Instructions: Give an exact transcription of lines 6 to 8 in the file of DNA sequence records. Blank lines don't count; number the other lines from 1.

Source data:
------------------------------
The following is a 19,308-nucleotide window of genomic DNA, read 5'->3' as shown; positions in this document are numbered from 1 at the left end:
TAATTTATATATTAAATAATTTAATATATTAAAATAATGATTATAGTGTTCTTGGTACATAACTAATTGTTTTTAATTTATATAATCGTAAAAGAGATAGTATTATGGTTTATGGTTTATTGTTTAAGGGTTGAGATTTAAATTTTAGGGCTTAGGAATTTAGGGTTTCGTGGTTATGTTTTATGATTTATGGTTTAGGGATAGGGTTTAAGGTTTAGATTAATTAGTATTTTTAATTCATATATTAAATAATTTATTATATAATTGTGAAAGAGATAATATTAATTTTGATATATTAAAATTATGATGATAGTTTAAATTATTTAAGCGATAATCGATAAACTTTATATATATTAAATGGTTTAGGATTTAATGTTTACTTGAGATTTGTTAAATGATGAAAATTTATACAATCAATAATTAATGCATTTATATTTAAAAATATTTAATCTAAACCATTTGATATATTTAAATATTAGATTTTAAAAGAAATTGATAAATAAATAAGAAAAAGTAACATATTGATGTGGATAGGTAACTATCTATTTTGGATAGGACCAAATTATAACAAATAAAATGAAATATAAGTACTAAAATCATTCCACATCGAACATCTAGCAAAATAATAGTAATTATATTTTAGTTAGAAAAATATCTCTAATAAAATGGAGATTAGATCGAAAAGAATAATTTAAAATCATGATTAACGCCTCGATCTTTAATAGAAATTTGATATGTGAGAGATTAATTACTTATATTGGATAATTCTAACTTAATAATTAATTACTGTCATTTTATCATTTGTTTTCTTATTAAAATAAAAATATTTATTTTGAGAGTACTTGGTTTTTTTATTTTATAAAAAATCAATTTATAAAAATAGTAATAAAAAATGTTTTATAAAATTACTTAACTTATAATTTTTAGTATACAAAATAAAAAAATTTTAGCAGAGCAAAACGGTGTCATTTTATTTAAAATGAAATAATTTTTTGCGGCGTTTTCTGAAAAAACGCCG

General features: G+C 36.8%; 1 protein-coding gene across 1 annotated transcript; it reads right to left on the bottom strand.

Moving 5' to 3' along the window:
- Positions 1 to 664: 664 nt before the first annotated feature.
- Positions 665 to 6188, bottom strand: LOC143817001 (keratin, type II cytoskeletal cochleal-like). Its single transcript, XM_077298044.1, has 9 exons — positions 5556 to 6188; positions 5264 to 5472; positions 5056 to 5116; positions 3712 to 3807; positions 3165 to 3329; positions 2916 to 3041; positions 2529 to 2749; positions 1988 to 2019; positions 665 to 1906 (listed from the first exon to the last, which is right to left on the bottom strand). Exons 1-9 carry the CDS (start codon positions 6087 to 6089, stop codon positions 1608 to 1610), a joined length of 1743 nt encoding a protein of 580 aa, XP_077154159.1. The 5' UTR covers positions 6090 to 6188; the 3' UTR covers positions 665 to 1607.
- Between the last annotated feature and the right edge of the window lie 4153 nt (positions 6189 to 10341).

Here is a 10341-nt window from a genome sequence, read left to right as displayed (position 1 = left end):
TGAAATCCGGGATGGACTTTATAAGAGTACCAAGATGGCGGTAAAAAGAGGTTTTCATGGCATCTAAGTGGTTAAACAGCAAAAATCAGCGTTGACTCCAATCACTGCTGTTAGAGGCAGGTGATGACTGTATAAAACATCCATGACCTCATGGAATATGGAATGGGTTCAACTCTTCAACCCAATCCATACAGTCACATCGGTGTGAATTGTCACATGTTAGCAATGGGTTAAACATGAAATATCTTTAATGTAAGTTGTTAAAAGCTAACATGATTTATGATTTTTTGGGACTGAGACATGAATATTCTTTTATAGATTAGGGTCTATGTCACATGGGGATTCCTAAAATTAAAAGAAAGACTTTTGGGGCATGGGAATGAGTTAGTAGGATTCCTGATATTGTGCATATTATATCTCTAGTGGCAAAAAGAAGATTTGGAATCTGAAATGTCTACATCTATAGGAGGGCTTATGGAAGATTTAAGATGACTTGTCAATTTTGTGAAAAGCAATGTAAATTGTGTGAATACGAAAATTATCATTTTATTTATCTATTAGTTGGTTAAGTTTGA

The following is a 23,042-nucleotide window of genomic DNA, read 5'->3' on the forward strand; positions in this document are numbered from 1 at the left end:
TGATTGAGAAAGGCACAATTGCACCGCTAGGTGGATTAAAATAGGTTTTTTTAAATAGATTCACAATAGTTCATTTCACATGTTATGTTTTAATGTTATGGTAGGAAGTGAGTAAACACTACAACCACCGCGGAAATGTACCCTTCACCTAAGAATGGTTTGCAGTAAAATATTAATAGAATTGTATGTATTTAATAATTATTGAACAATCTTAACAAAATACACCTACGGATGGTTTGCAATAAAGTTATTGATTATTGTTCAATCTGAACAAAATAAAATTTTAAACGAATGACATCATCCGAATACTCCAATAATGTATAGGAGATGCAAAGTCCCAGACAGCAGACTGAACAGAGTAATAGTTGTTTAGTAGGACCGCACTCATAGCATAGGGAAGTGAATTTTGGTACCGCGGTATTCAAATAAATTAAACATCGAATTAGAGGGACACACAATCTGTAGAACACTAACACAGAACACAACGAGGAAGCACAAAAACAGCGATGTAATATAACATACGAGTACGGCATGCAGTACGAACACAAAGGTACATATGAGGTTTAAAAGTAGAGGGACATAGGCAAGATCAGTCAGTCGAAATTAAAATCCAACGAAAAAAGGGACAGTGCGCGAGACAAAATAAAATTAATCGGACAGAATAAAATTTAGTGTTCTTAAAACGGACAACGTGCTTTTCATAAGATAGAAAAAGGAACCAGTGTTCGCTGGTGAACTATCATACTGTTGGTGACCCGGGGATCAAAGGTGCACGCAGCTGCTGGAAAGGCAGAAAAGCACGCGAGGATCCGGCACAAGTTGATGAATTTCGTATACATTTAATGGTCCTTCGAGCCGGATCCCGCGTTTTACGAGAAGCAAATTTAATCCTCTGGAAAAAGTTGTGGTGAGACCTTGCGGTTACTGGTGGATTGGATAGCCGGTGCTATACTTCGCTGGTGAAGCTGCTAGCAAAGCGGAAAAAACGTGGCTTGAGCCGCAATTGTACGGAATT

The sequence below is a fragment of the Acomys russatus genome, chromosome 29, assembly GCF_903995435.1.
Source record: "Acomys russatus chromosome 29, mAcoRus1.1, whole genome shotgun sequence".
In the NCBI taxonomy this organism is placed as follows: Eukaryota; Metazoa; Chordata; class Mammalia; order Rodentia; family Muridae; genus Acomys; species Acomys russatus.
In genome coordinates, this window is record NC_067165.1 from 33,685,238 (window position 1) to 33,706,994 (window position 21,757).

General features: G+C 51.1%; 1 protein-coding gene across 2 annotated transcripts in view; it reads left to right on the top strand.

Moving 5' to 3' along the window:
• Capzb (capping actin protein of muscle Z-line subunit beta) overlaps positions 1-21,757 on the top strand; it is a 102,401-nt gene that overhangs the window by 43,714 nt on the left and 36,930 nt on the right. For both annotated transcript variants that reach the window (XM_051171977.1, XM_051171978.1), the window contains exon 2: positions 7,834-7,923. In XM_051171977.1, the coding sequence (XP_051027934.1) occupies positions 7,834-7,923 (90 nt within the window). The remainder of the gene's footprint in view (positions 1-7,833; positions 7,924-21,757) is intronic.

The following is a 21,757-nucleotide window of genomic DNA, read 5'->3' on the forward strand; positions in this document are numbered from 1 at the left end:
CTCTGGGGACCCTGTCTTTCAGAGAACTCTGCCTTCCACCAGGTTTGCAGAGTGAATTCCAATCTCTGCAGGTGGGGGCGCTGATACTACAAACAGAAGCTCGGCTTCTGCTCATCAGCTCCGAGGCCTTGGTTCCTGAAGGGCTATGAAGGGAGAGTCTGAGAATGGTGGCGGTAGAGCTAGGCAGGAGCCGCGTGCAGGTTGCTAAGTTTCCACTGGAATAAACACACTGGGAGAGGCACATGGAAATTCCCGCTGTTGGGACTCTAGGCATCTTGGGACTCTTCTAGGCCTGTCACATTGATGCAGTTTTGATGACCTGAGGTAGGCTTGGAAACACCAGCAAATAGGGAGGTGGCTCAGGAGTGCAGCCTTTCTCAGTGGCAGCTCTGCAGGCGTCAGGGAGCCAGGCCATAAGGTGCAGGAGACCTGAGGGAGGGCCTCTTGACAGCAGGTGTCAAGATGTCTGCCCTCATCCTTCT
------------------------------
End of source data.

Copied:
- Positions 665 to 6188, bottom strand: LOC143817001 (keratin, type II cytoskeletal cochleal-like). Its single transcript, XM_077298044.1, has 9 exons — positions 5556 to 6188; positions 5264 to 5472; positions 5056 to 5116; positions 3712 to 3807; positions 3165 to 3329; positions 2916 to 3041; positions 2529 to 2749; positions 1988 to 2019; positions 665 to 1906 (listed from the first exon to the last, which is right to left on the bottom strand). Exons 1-9 carry the CDS (start codon positions 6087 to 6089, stop codon positions 1608 to 1610), a joined length of 1743 nt encoding a protein of 580 aa, XP_077154159.1. The 5' UTR covers positions 6090 to 6188; the 3' UTR covers positions 665 to 1607.
- Between the last annotated feature and the right edge of the window lie 4153 nt (positions 6189 to 10341).

Here is a 10341-nt window from a genome sequence, read left to right as displayed (position 1 = left end):